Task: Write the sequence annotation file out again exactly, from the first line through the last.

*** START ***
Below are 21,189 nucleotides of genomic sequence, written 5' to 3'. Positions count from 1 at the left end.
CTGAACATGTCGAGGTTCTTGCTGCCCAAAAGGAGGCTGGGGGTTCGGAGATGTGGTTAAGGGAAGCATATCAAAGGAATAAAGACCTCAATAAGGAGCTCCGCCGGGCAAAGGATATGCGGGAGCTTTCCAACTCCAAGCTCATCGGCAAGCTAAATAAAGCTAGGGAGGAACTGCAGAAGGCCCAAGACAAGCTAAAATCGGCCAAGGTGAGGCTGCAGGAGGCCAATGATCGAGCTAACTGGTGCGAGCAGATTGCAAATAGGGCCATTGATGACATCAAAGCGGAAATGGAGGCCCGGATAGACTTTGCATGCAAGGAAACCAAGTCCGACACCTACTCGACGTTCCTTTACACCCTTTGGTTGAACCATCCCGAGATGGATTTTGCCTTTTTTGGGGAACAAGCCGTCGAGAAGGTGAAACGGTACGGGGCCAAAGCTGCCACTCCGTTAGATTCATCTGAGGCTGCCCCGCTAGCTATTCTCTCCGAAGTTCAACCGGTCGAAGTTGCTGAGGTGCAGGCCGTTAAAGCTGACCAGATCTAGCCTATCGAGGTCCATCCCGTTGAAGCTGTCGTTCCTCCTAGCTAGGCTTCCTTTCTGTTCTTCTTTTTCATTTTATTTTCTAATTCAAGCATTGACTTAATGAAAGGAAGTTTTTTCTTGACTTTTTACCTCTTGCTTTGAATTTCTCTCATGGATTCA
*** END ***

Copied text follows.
Below are 21,189 nucleotides of genomic sequence, written 5' to 3'. Positions count from 1 at the left end.
CTGAACATGTCGAGGTTCTTGCTGCCCAAAAGGAGGCTGGGGGTTCGGAGATGTGGTTAAGGGAAGCATATCAAAGGAATAAAGACCTCAATAAGGAGCTCCGCCGGGCAAAGGATATGCGGGAGCTTTCCAACTCCAAGCTCATCGGCAAGCTAAATAAAGCTAGGGAGGAACTGCAGAAGGCCCAAGACAAGCTAAAATCGGCCAAGGTGAGGCTGCAGGAGGCCAATGATCGAGCTAACTGGTGCGAGCAGATTGCAAATAGGGCCATTGATGACATCAAAGCGGAAATGGAGGCCCGGATAGACTTTGCATGCAAGGAAACCAAGTCCGACACCTACTCGACGTTCCTTTACACCCTTTGGTTGAACCATCCCGAGATGGATTTTGCCTTTTTTGGGGAACAAGCCGTCGAGAAGGTGAAACGGTACGGGGCCAAAGCTGCCACTCCGTTAGATTCATCTGAGGCTGCCCCGCTAGCTATTCTCTCCGAAGTTCAACCGGTCGAAGTTGCTGAGGTGCAGGCCGTTAAAGCTGACCAGATCTAGCCTATCGAGGTCCATCCCGTTGAAGCTGTCGTTCCTCCTAGCTAGGCTTCCTTTCTGTTCTTCTTTTTCATTTTATTTTCTAATTCAAGCATTGACTTAATGAAAGGAAGTTTTTTCTTGACTTTTTACCTCTTGCTTTGAATTTCTCTCATGGATTCA